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Boeing flip-flop

The aircraft manufacturer appears to be waffling in its response to the crisis that has enveloped the Boeing 737 Max planes
A Boeing exhibition billboard

Our Special Correspondent   |   Mumbai   |   Published 13.03.19, 07:28 PM

Boeing Corporation appears to be waffling in its response to the crisis that has enveloped the Boeing 737 Max planes after two crashes within a space of five months.

In its latest statement after the Ethiopian Airlines plane crash on Sunday and a mass grounding of the new-age Boeing 737 Max, the aircraft maker said: “We do not have any basis to issue new guidance to operators.”

Boeing said it had been in consultation with the US Federal Aviation Administration and the US regulator had not mandated any further action at this time. It went on to add that it had very little information on hand to be in a position to offer any guidance.

The latest response flew in the face of any earlier assertion made on March 11 when it promised a software update within a matter of weeks.

In that statement, it had said it was “working closely with the Federal Aviation Administration (FAA) on development, planning and certification of the software enhancement, and it will be deployed across the 737 MAX fleet in the coming weeks.”

It had said that the update would incorporate “feedback received from our customers”. There is no word yet on whether the process has begun.

Boeing went on to assert that the FAA “anticipates mandating this software enhancement with an Airworthiness Directive no later than April.”

Civil aviation secretary P.S. Kharola told a television channel that a number of technical issues were involved and the planes would return to the skies only after some deep analysis.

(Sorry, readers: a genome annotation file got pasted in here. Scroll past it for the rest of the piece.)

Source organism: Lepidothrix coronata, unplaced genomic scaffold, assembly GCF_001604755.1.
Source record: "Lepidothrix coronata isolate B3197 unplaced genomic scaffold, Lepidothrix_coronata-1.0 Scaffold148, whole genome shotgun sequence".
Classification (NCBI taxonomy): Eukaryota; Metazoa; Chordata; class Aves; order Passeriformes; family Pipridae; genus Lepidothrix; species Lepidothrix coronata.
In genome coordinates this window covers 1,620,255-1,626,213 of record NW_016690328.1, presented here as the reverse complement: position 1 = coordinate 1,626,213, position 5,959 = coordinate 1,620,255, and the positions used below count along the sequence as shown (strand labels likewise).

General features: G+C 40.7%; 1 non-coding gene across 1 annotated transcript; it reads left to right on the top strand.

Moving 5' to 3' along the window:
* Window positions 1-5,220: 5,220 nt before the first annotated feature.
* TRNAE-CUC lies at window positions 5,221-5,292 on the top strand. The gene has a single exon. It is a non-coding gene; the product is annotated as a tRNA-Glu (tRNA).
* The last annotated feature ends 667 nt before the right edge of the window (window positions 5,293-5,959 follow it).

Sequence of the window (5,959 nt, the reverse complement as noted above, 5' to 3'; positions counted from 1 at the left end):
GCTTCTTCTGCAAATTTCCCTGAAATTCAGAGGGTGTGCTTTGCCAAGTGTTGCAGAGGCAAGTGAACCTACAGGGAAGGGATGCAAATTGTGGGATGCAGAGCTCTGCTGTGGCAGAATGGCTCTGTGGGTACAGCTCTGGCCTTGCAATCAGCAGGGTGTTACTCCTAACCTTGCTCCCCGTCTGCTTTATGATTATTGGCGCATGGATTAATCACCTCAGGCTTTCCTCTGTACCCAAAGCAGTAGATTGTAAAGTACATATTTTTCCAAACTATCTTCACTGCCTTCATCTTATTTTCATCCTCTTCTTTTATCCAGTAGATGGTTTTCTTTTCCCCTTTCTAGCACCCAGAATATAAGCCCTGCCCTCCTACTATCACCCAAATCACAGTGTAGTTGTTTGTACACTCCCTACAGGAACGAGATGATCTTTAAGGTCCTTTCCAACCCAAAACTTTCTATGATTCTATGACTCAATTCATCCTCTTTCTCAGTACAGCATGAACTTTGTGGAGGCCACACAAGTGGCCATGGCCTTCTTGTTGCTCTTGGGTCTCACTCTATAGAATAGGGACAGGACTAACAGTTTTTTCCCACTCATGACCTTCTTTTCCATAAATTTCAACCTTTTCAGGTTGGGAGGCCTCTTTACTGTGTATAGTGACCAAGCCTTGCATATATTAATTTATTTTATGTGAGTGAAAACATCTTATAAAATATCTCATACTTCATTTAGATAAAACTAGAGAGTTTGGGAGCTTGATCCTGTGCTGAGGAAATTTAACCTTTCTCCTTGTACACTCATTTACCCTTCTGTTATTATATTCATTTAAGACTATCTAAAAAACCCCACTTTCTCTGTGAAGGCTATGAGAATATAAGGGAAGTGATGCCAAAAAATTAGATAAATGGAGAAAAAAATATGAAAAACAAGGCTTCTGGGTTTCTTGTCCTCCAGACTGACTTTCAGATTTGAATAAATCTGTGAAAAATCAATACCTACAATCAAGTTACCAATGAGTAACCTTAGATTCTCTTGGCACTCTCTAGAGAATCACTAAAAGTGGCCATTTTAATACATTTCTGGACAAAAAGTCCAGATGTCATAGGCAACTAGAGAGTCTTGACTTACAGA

“This is going to be a technical decision and a lot of inputs and analysis has to go into it. DGCA will keep a close watch on the developments and, based on various inputs, it will decide when these planes can fly again,” he added.

In its continued airworthiness notification issued to the international community (CANIC) on March 11, the FAA said its “oversight activities” with respect to the Max 8 planes would include “Boeing’s completion of the flight control system enhancements, which provide reduced reliance on procedures associated with required pilot memory items.”

It said these design changes would take until April 2019 but did not specify a date. It is possible that regulators will prefer to keep these planes on the ground until Boeing comes up with these changes.

The FAA also expects Boeing to update training requirements and flight crew manuals to go with the Manoeuvring Characteristic Augmentation System (MCAS) -- which was put in the Max aircraft and activates without pilot input – to correct for a high angle of ascent during takeoff by pushing the nose downward and prevent a stall.

The MCAS system had become necessary because Boeing engineers had to fit a much larger and fuel-efficient engine under the wing of the single aisle jet. The engines were moved slightly forward and higher up while the nose landing gear was extended by eight inches. The changes made the aircraft very fuel efficient but, as the two crashes illustrate, created a problem with the way the plane handled during takeoff.

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